IBM 704

From s23
Jump to navigation Jump to search

The IBM 704 Computer (1954) was the first mass-produced computer with core memory and floating-point arithmetic, whose designers included John Backus, formerly of IBM Watson Laboratory at Columbia University (who also was the principal designer of FORTRAN, the first widespread high-level language for computer programming), as well as Gene Amdahl (who would go on to become chief architect for the IBM 360 and later start his own company to rival IBM). The 704's 6-bit BCD character set and 36-bit word account for FORTRAN's 6-character limit on identifiers.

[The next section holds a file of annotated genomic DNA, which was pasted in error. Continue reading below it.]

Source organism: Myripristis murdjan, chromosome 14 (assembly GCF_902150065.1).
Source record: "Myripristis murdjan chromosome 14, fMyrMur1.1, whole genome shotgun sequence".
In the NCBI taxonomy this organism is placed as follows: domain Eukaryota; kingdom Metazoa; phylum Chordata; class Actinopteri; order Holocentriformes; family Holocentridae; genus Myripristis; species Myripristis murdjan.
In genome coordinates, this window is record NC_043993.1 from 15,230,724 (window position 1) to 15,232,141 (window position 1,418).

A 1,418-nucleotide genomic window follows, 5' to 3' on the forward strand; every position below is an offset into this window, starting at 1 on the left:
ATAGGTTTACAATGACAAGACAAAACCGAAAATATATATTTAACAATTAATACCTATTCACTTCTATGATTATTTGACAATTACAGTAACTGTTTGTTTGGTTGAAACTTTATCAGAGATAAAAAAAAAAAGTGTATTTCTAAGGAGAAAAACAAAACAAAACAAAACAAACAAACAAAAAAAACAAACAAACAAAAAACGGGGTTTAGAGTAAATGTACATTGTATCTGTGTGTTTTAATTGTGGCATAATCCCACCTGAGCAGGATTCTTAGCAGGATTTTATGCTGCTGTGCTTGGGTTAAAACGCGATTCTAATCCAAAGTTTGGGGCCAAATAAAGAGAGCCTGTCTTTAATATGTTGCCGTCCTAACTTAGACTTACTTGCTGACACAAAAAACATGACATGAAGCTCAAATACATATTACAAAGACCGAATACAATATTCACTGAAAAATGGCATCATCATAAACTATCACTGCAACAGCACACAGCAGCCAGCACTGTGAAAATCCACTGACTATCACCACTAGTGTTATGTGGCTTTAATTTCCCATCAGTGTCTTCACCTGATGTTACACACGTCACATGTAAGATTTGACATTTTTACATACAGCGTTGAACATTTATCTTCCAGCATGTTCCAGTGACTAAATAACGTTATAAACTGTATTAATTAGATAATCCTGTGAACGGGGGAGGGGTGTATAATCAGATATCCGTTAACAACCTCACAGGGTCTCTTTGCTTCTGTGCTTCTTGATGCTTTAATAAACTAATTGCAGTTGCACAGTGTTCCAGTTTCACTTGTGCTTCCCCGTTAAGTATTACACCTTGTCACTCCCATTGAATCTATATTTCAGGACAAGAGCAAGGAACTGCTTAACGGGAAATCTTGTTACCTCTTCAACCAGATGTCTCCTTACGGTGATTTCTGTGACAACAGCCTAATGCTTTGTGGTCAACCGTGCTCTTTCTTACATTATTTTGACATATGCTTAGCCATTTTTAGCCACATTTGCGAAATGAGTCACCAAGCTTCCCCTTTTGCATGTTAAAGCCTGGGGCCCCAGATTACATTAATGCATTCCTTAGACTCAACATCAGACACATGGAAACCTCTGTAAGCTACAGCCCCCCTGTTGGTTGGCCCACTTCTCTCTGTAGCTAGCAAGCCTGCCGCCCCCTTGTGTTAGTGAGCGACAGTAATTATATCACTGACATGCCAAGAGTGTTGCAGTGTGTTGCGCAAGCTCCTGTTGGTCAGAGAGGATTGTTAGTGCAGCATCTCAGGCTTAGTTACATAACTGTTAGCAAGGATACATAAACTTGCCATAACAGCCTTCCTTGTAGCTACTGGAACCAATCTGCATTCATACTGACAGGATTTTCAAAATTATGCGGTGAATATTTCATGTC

Related: Fortran

IBM 704 history on

IBM 704 Manual

IBM 704 Fortran Manual

IBM 704 on